Theory and Modern Applications

# Analytical study of time-fractional Navier-Stokes equation by using transform methods

## Abstract

In this paper, we establish a modified reduced differential transform method and a new iterative Elzaki transform method, which are successfully applied to obtain the analytical solutions of the time-fractional Navier-Stokes equations. The obtained results show that the proposed techniques are simple, efficient, and easy to implement for fractional differential equations.

## 1 Introduction

In recent years, the fractional differential equations have been used in various fields such as colored noise, electromagnetic waves, boundary layer effects in ducts, viscoelastic mechanics, diffusion processes, and so on [15]. However, most fractional differential equations are very difficult to exactly solve, so numerical and approximation techniques have to be used. Recently, many powerful methods have been used to approximate linear and nonlinear fractional differential equations. These methods include the Adomain decomposition method (ADM) [6, 7], the homotopy perturbation method (HPM) [812], the variational iteration method (VIM) [13, 14], and so on.

The time-fractional Navier-Stokes equation can be written in operator form as [15, 16]

$$\left \{ \textstyle\begin{array}{@{}l} D^{\alpha}_{t}u+(u\cdot\nabla)u=-\frac{1}{\rho}\nabla{p}+v\nabla^{2}u,\\ \nabla\cdot u=0,\quad 0< \alpha\leq1, \end{array}\displaystyle \right .$$
(1.1)

where $$D_{t}^{\alpha}=\frac{\partial^{\alpha}}{\partial{t^{\alpha}}}$$ is the Caputo fractional derivative of order α, p is the pressure, ρ is the density, u is the velocity, v is the kinematic viscosity, and t is the time. When $$\alpha=1$$, equation (1.1) is the classical Navier-Stokes equation, the form given by

$$\left \{ \textstyle\begin{array}{@{}l} u_{t}+(u\cdot \nabla)u=-\frac{1}{\rho}\nabla{p}+v\nabla^{2}u,\\ \nabla\cdot u=0. \end{array}\displaystyle \right .$$
(1.2)

In this paper, we consider the unsteady flow of a viscous fluid in a tube, the velocity field is a function of only one space coordinate, the time is a dependent variable. This kind of time-fractional Navier-Stokes equation has been studied by Momani and Odibat [15], Kumar et al. [16, 17], and Khan [18] by using the Adomian decomposition method (ADM), the homotopy perturbation transform method (HPTM), the modified Laplace decomposition method (MLDM), the variational iteration method (VIM), and the homotopy perturbation method (HPM), respectively.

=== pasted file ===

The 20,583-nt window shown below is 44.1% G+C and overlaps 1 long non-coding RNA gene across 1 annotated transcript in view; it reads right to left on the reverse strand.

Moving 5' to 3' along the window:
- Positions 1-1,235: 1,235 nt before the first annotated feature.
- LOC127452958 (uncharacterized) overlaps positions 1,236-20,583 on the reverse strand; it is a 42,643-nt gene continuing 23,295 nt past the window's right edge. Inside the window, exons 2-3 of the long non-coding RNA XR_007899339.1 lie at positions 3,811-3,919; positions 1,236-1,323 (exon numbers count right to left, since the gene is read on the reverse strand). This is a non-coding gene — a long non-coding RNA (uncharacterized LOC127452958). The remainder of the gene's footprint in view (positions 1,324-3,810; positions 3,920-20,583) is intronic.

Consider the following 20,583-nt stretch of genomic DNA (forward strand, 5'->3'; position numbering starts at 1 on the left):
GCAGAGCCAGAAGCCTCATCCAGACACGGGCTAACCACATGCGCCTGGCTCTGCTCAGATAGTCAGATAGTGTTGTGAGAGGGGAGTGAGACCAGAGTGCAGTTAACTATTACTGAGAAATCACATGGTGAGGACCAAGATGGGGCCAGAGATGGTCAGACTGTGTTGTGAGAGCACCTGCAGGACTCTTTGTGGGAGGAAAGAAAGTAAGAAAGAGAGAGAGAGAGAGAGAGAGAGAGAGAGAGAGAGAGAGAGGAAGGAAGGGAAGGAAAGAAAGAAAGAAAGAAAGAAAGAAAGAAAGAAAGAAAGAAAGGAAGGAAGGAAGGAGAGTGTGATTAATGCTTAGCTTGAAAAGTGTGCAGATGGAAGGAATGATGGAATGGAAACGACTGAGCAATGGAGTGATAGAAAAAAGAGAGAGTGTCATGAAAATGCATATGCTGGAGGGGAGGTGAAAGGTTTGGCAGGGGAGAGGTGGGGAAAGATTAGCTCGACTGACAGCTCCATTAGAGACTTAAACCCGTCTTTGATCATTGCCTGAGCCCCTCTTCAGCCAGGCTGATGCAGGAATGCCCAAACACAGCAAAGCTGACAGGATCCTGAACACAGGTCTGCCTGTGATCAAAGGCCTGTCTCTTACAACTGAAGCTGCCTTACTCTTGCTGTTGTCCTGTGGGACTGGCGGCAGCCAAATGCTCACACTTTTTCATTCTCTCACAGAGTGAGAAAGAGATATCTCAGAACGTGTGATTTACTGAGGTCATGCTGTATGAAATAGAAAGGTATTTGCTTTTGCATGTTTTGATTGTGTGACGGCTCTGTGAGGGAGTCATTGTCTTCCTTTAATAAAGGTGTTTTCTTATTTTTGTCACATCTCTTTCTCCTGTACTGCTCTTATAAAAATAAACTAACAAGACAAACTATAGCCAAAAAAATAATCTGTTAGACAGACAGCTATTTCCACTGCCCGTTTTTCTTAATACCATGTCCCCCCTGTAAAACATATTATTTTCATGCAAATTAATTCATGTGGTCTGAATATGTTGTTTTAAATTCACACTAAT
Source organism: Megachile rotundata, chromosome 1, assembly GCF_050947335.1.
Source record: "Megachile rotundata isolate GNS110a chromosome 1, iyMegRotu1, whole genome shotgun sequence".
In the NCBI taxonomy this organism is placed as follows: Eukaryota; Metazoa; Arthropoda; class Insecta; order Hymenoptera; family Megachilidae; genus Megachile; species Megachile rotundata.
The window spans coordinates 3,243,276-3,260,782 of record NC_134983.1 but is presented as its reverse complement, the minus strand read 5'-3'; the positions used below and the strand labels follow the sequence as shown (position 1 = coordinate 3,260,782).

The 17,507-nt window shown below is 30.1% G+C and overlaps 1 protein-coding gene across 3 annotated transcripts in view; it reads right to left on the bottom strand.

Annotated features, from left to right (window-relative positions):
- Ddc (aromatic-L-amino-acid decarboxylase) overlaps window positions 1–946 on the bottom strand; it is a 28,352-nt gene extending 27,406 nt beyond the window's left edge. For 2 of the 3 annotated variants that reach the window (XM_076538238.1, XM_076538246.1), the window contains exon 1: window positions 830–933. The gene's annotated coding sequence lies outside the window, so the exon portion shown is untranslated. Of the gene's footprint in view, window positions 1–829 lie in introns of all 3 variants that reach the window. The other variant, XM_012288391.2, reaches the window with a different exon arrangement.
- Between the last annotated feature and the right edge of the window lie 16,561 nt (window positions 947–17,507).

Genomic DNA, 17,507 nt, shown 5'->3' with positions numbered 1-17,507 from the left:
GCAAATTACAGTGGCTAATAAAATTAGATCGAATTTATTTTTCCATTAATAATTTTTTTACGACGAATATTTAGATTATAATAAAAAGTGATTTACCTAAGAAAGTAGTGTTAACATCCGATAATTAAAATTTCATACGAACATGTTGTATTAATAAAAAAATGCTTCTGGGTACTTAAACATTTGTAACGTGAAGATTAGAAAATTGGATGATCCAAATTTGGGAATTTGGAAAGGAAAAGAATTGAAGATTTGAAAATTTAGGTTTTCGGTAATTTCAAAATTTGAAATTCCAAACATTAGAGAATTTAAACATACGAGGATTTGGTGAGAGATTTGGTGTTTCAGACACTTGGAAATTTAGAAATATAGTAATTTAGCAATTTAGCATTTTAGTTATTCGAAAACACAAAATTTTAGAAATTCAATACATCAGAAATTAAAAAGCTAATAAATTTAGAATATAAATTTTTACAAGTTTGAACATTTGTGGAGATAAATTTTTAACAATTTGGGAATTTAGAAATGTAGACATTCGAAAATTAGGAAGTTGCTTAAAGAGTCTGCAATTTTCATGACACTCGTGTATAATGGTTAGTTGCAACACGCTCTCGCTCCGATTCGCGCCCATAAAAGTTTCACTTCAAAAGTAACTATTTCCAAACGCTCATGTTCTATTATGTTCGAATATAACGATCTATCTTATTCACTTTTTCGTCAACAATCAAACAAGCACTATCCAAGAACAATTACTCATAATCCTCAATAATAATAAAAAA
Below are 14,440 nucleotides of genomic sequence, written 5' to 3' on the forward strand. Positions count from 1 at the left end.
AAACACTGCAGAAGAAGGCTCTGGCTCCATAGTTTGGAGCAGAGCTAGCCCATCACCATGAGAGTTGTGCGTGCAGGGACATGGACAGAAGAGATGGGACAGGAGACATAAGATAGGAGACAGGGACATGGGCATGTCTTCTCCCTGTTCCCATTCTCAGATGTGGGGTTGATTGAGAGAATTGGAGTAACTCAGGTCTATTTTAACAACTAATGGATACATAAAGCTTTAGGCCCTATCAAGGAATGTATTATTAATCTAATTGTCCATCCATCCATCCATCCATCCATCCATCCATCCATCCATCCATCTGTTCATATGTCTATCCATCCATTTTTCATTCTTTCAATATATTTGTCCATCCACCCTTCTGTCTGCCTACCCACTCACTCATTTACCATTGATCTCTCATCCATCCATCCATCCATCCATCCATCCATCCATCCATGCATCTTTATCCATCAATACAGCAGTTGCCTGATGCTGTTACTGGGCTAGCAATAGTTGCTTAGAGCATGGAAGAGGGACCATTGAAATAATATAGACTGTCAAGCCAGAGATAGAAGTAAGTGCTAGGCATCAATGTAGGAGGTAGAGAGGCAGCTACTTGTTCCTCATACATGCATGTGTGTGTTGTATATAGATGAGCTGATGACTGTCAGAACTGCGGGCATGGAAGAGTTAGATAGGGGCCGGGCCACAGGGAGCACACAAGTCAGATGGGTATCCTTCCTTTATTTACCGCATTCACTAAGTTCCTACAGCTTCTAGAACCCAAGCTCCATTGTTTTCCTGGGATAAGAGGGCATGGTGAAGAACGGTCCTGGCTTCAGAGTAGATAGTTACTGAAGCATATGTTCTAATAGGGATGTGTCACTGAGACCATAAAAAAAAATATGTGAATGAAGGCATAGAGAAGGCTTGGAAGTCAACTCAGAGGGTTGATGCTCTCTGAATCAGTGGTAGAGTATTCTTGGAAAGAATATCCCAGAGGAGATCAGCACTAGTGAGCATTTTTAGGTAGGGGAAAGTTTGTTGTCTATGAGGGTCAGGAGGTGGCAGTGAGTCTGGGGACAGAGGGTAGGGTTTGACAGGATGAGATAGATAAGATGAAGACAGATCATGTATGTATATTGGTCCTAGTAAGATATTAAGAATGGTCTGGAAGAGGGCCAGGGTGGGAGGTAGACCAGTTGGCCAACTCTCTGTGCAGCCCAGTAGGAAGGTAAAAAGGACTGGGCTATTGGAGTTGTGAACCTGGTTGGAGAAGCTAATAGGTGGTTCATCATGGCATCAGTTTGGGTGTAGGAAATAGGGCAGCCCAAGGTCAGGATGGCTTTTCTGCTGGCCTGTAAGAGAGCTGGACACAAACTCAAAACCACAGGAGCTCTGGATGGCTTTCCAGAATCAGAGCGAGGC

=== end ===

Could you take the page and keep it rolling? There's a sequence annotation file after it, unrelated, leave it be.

In 2006, Daftardar-Gejji and Jafari [19] were first to propose the Gejji-Jafari iteration method for solving a linear and nonlinear fractional differential equation. The Gejji-Jafari iteration method is easy to implement and obtains a highly accurate result. The reduced differential transform method (RDTM) was first proposed by Keskin and Oturanc [20, 21]. The RDTM was also applied by many researchers to handle nonlinear equations arising in science and engineering. In recent years, Kumar et al. [2228] used various methods to study the solutions of linear and nonlinear fractional differential equation combined with a Laplace transform.

Based on the Gejji-Jafari iteration method and RDTM, we established the new iterative Elzaki transform method (NIETM) and the modified reduced differential transform method (MRDTM) with the help of the Elzaki transform [29, 30] and we successfully applied this to time-fractional Navier-Stokes equations. The results show that our proposed methods are efficient and easy to implement with less computation for fractional differential equations.

## 2 Basic definitions

In this section, we set up notation and review some basic definitions from fractional calculus and Elzaki transforms.

### Definition 2.1

A real function $$f(x)$$, $$x>0$$, is said to be in the space $$C_{\mu}$$, $$\mu\in{R}$$ if there exists a real number p ($$p>\mu$$), such that $$f(x)=x^{p}f_{1}(x)$$, where $$f_{1}(x)\in{C[0,\infty)}$$, and it is said to be in the space $$C_{\mu}^{m}$$ if $$f^{(m)}\in{C_{\mu}}$$, $$m\in{N}$$.

### Definition 2.2

The Riemann-Liouville fractional integral operator of order $$\alpha\geq 0$$, of a function $$f(x)\in{C_{\mu}}$$, $$\mu\geq-1$$ is defined as [5]

$$I^{\alpha}f(x)= \left \{ \textstyle\begin{array}{@{}l} \frac{1}{\Gamma(\alpha)}\int_{0}^{x}(x-t)^{\alpha-1}f(t)\,dt, \quad \alpha >0, x>0,\\ I^{0}f(x)=f(x), \quad\alpha=0, \end{array}\displaystyle \right .$$
(2.1)

where $$\Gamma(\cdot)$$ is the well-known Gamma function.

### Definition 2.3

The fractional derivative of $$f(x)$$ in the Caputo sense is defined as [5]

$$D^{\alpha}f(x)=I^{n-\alpha}D^{n}f(x)=\frac{1}{\Gamma(n-\alpha)} \int _{0}^{x}(x-t)^{n-\alpha-1}f^{(n)}(t)\,dt,$$
(2.2)

where $$n-1<\alpha\leq{n}$$, $$n\in{N}$$, $$x>0$$, $$f\in{C_{-1}^{n}}$$.

The following are the basic properties of the operator $$D^{\alpha}$$:

\begin{aligned} &(1)\quad D^{\alpha}I^{\alpha}f(x)=f(x), \\ &(2)\quad I^{\alpha}D^{\alpha}f(x)=f(x)-\sum _{k=0}^{n-1}f^{(k)} \bigl(0^{+} \bigr)\frac {x}{k!},\quad x>0. \end{aligned}

### Definition 2.4

The Elzaki transform is defined over the set of functions $$A=\{f(t):\exists{M},k_{1},k_{2}>0,|f(t)|< Me^{\frac{|t|}{k}},t\in (-1)^{j},X\in[0,\infty)\}$$ by the following formula [29, 30]:

$$T(s)=E \bigl[f(t) \bigr]=s \int_{s}^{\infty}e^{-\frac{t}{s}}f(t)\,dt,\quad s \in[-k_{1},k_{2}].$$

### Lemma 2.1

The Elzaki transform of the Riemann-Liouville fractional integral is defined as follows [29, 30]:

$$E \bigl[I^{\alpha}f(t) \bigr]=s^{\alpha+1}T(s).$$
(2.3)

### Lemma 2.2

The Elzaki transform of the Caputo fractional derivative is given as follows [29, 30]:

$$E \bigl[D_{x}^{n\alpha}u(x,t) \bigr]=\frac{T(s)}{s^{n\alpha}}-\sum _{k=0}^{n-1}s^{2-n\alpha+k}u^{(k)}(0,t), \quad n-1< n\alpha\leq{n}.$$
(2.4)

## 3 New iterative Elzaki transform method (NIETM)

Consider an unsteady, one-dimensional motion of a viscous fluid in a tube. The equations of motions which govern the flow field in the tube are the Navier-Stokes equations in cylindrical coordinates and they are given by [15, 16]

$$\left \{ \textstyle\begin{array}{@{}l} u_{t}=-\frac{1}{\rho}p_{z}+v(u_{rr}+\frac{1}{r}u_{r}),\\ u(r,0)=f(r). \end{array}\displaystyle \right .$$